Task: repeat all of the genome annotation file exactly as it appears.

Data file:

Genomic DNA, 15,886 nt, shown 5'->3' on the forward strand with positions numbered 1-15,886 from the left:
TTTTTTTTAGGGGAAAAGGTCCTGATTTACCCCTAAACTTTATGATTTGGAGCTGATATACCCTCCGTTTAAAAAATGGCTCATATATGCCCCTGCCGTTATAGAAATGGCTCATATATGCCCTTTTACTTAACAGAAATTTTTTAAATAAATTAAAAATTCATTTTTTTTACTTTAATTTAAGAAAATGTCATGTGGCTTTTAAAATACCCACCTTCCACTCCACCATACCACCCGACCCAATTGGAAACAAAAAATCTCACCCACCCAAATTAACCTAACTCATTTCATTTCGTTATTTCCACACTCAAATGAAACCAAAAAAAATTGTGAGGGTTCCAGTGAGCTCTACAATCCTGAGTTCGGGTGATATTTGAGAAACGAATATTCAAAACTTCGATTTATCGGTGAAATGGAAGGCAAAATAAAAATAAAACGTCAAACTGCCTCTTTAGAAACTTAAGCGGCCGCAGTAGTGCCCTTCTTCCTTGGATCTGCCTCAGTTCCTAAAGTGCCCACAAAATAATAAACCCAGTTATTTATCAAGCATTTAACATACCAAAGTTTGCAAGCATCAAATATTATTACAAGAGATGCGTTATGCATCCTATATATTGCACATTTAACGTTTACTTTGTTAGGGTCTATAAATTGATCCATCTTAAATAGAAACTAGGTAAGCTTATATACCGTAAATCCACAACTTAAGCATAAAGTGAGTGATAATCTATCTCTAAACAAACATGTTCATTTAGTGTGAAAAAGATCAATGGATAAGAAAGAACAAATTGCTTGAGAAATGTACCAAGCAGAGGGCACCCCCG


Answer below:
Genomic DNA, 15,886 nt, shown 5'->3' on the forward strand with positions numbered 1-15,886 from the left:
TTTTTTTTAGGGGAAAAGGTCCTGATTTACCCCTAAACTTTATGATTTGGAGCTGATATACCCTCCGTTTAAAAAATGGCTCATATATGCCCCTGCCGTTATAGAAATGGCTCATATATGCCCTTTTACTTAACAGAAATTTTTTAAATAAATTAAAAATTCATTTTTTTTACTTTAATTTAAGAAAATGTCATGTGGCTTTTAAAATACCCACCTTCCACTCCACCATACCACCCGACCCAATTGGAAACAAAAAATCTCACCCACCCAAATTAACCTAACTCATTTCATTTCGTTATTTCCACACTCAAATGAAACCAAAAAAAATTGTGAGGGTTCCAGTGAGCTCTACAATCCTGAGTTCGGGTGATATTTGAGAAACGAATATTCAAAACTTCGATTTATCGGTGAAATGGAAGGCAAAATAAAAATAAAACGTCAAACTGCCTCTTTAGAAACTTAAGCGGCCGCAGTAGTGCCCTTCTTCCTTGGATCTGCCTCAGTTCCTAAAGTGCCCACAAAATAATAAACCCAGTTATTTATCAAGCATTTAACATACCAAAGTTTGCAAGCATCAAATATTATTACAAGAGATGCGTTATGCATCCTATATATTGCACATTTAACGTTTACTTTGTTAGGGTCTATAAATTGATCCATCTTAAATAGAAACTAGGTAAGCTTATATACCGTAAATCCACAACTTAAGCATAAAGTGAGTGATAATCTATCTCTAAACAAACATGTTCATTTAGTGTGAAAAAGATCAATGGATAAGAAAGAACAAATTGCTTGAGAAATGTACCAAGCAGAGGGCACCCCCG